Toddlers & Midnight Snacks
The last three nights, he’s woken up a little before midnight, crying that he’s hungry and asking for food. Each time we’ve given him a hearty cracker or two (we have these big whole-grain ones he loves) and a bottle of warm whole milk. He eats, drinks, goes back to sleep, and sleeps late – about an hour longer than usual.
My mother has already offered her unhelpful warnings that this “could become a habit” and has suggested that maybe it’s because he’s not getting enough protein at dinner (we’re vegetarian, and this is her ongoing thing). The first night of this saga, he’d eaten cauliflower-chickpea curry and mutter paneer, both homemade, which are high in protein and have plenty of fat in them, so that seems…unlikely. I mean, right? Suddenly? He eats most of two eggs scrambled with “soy-cutash” and half an english muffin every morning. We make our own whole-milk yogurt. The kid eats.
Is this a growth spurt? Could it be connected to him getting his last molars? Could he really “develop a habit” of waking for an 11:30pm bottle after a long stretch of sleeping well through the night? Last week was his first full week in the toddler room at school, could that be it? Please help, we would all like to get back to sleep and also an adorable and beloved toddler wailing “Hungry? Hungry? Please, cracker? Please? Craaacker?” is utterly heartbreaking.
I hate to break this to you, Dad, but you’ve been kind of duped. By your kid.
I can say with probably 99.9999% accuracy that he’s not really hungry. Or at least he wasn’t, initially. Now that he’s gotten all accustomed to his little midnight snack, he probably does feel a tad hungry, and yes, he can 100% very much turn this 11:30 waking into a regular, long-term habit. (Think about if you started eating a snack every single day at 3 pm…it wouldn’t take more than a day or two before you started feeling hunger pangs right at that time, like clockwork.) But the only way to stop it is if you — the parents — stop it.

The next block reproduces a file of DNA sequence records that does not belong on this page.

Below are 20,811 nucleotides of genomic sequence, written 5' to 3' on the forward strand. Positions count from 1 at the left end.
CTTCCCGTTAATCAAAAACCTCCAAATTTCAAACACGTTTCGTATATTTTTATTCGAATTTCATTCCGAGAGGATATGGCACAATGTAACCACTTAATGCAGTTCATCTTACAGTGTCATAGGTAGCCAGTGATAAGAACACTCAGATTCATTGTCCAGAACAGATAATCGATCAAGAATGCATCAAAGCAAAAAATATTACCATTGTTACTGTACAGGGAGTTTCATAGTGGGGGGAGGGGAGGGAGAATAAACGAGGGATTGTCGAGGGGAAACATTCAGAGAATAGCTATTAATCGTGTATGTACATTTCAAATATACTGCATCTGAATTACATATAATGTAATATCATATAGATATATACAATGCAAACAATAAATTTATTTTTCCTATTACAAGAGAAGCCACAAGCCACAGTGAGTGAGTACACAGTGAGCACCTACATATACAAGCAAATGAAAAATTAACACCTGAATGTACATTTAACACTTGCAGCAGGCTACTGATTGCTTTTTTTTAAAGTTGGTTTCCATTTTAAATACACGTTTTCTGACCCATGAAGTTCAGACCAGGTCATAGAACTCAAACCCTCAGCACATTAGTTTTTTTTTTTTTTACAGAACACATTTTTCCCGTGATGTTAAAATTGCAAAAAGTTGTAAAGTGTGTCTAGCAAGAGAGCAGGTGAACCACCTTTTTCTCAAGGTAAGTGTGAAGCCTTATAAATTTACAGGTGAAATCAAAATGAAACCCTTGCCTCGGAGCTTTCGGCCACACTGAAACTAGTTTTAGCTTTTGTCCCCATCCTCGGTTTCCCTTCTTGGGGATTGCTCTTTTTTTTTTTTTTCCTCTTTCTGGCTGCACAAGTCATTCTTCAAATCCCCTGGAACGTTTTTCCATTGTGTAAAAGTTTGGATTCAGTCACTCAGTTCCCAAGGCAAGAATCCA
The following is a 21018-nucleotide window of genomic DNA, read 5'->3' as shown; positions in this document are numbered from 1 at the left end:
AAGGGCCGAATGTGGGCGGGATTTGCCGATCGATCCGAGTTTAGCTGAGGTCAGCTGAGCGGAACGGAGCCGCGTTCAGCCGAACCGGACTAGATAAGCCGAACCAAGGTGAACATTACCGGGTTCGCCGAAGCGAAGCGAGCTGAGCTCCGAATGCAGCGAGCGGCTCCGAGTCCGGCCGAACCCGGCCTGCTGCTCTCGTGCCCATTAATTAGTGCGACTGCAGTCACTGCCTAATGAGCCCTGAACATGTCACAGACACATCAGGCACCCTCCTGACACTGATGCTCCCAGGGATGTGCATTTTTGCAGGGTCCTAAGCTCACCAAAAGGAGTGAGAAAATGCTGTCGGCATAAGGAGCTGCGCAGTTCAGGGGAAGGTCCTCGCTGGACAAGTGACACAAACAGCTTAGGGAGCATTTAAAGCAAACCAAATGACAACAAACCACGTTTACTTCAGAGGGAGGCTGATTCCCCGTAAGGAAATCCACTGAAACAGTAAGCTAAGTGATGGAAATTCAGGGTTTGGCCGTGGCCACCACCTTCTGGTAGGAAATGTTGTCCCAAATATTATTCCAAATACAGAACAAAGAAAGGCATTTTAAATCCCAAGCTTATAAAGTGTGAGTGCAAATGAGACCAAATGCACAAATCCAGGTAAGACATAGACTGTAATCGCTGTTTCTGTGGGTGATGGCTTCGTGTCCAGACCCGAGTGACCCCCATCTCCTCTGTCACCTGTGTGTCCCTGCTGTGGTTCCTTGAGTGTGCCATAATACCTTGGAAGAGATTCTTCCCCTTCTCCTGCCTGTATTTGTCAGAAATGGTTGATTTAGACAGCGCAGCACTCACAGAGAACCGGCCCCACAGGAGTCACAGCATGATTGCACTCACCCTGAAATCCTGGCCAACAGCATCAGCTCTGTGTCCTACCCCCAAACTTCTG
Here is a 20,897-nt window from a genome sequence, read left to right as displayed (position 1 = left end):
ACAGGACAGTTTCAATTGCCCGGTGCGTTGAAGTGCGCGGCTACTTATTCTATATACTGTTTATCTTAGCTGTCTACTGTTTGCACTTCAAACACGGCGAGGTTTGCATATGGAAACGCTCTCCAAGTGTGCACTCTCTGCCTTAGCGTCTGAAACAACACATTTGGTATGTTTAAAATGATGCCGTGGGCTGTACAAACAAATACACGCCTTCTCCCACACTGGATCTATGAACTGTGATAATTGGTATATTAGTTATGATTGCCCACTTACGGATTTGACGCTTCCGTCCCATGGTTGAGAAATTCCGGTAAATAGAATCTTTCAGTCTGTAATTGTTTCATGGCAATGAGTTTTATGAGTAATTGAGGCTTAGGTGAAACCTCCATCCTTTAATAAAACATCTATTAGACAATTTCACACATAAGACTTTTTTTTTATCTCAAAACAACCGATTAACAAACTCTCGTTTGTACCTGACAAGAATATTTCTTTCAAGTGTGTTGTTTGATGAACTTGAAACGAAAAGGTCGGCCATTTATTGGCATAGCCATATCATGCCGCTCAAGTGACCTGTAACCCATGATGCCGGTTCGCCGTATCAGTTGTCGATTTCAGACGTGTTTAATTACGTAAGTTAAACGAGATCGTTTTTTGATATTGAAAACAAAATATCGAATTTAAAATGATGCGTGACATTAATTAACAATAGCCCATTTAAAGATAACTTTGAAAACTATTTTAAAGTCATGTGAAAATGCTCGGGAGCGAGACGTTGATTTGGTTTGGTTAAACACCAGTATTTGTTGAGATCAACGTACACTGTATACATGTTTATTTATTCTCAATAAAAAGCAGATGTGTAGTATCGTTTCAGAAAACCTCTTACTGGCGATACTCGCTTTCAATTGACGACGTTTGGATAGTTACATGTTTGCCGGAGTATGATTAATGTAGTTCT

If I had to take a wild guess, it sounds like a touch of separation anxiety — that first full week in the toddler room, maybe? He likely woke up wanting you, but for little ones it’s usually easier to ask for tangible, vocab-y words like “milk” or “cracker” than it is for them to express feelings like “scared” or “lonely” or “hey, Dad, I’m having a hard time getting back to sleep for some reason and I could really use a little extra reassurance that you’re still here for me.” Conveniently enough, food and warm milk also provide that reassurance, but they aren’t necessary for him, or even a good idea.
It’s a bummer that your mother got inside your head about the HE NEEDS PROTEIN thing, because I am PRETTY SURE there are a bunch of happy meat-eating families reading about your child’s diet here who will admit that he’s eating way more variety and getting better nutrition than our picky kids’ preferred meals of carbs with a side of more carbs. You say he eats enough, and you are right. So really, let go of that little worry — HE REALLY ISN’T ACTUALLY THAT HUNGRY.
But she is right about the habit thing. Eighteen-month-olds don’t need midnight snacks — none of us do, really — but the late-night munchies are pretty hard to resist, once you’ve gotten used to them. So I’m not going to lie: This isn’t going to be the easiest thing you’ve ever done. He expects it now, so you’re going to have to hold firm. But just like late-night snacking isn’t really good for adults, it’s not really great for toddlers either to be interrupting their sleep for calories they don’t need. Or for toddlers to be interrupting their parents’ sleep for it, either.
And…well, I’m sure you knew this was coming but you’ve GOT to stop giving him that bottle of milk. He’s too old! Not a baby anymore! No bottles past 12 months! Give him a sippy cup with a straw, when you need to prevent spills. And unless you’re brushing his teeth after his midnight bottle (your letter doesn’t say, but implies he’s just drinking himself back to sleep), you’re sending him to bed with a nice coating of cavity-causing milk sugars in his mouth. (And the carbohydrates in those nice whole-grain crackers can be just as damaging to teeth as candy!) Bad news for his teeth, should this habit keep up for much longer.
Here’s a relevant excerpt on mistakes we parents make when it comes to toddler sleep routines from Toddler 411 — and letting your kid eat in the middle of the night is definitely one of them. Sleep and a full belly have nothing to do with each other at this age. It’s a kinda tough love take on things, I admit, but read it if you need further convincing that 1) you really aren’t starving your son, and 2) you will be doing the right thing in the end, even if you make him furious for a few nights while you break the milk-and-cracker habit.
Tonight, when he wakes up, say “No cracker, it’s time to sleep.” Try offering a lovey, a musical toy, maybe a drink of water or rocking if he gets upset. But no 1) cracker or 2) milk. He may continue to wake up for your company for a few more nights — so you can maybe step that down gradually each night too, by getting tougher on the no rocking/no getting out of the crib/less and less talking and interaction from you guys. Basically…yeah, a little bit of sleep training. (Bet you thought you were past THOSE DAYS, right?)
Don’t beat yourself up or anything — your baby asked for food and you gave it to him. He got you! Welcome to toddlerhood and life with an adorable little master manipulator.
Photo credit: ThinkstockPublished August 10, 2011. Last updated July 15, 2017.